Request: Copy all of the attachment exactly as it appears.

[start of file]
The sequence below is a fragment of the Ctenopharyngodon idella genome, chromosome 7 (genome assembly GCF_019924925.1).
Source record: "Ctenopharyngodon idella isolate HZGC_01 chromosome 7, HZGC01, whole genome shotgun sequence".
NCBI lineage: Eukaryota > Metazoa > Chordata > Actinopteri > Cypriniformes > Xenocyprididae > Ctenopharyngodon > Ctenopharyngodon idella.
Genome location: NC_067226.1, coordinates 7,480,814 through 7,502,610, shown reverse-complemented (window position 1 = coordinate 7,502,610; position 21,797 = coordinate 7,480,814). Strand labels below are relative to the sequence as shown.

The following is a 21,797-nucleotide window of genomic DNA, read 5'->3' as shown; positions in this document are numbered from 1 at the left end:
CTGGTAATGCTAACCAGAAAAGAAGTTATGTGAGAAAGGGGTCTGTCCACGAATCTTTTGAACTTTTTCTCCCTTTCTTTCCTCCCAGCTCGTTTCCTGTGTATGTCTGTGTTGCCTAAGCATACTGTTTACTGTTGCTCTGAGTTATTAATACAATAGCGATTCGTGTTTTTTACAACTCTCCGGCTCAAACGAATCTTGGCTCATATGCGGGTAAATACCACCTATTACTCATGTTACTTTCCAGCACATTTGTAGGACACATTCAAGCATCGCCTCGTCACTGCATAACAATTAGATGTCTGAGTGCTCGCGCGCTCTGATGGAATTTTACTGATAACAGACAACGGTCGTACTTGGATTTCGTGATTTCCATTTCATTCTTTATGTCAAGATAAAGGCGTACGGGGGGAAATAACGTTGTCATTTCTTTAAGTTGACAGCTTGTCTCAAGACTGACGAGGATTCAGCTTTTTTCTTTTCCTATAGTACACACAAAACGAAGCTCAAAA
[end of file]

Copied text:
The sequence below is a fragment of the Ctenopharyngodon idella genome, chromosome 7 (genome assembly GCF_019924925.1).
Source record: "Ctenopharyngodon idella isolate HZGC_01 chromosome 7, HZGC01, whole genome shotgun sequence".
NCBI lineage: Eukaryota > Metazoa > Chordata > Actinopteri > Cypriniformes > Xenocyprididae > Ctenopharyngodon > Ctenopharyngodon idella.
Genome location: NC_067226.1, coordinates 7,480,814 through 7,502,610, shown reverse-complemented (window position 1 = coordinate 7,502,610; position 21,797 = coordinate 7,480,814). Strand labels below are relative to the sequence as shown.

The following is a 21,797-nucleotide window of genomic DNA, read 5'->3' as shown; positions in this document are numbered from 1 at the left end:
CTGGTAATGCTAACCAGAAAAGAAGTTATGTGAGAAAGGGGTCTGTCCACGAATCTTTTGAACTTTTTCTCCCTTTCTTTCCTCCCAGCTCGTTTCCTGTGTATGTCTGTGTTGCCTAAGCATACTGTTTACTGTTGCTCTGAGTTATTAATACAATAGCGATTCGTGTTTTTTACAACTCTCCGGCTCAAACGAATCTTGGCTCATATGCGGGTAAATACCACCTATTACTCATGTTACTTTCCAGCACATTTGTAGGACACATTCAAGCATCGCCTCGTCACTGCATAACAATTAGATGTCTGAGTGCTCGCGCGCTCTGATGGAATTTTACTGATAACAGACAACGGTCGTACTTGGATTTCGTGATTTCCATTTCATTCTTTATGTCAAGATAAAGGCGTACGGGGGGAAATAACGTTGTCATTTCTTTAAGTTGACAGCTTGTCTCAAGACTGACGAGGATTCAGCTTTTTTCTTTTCCTATAGTACACACAAAACGAAGCTCAAAA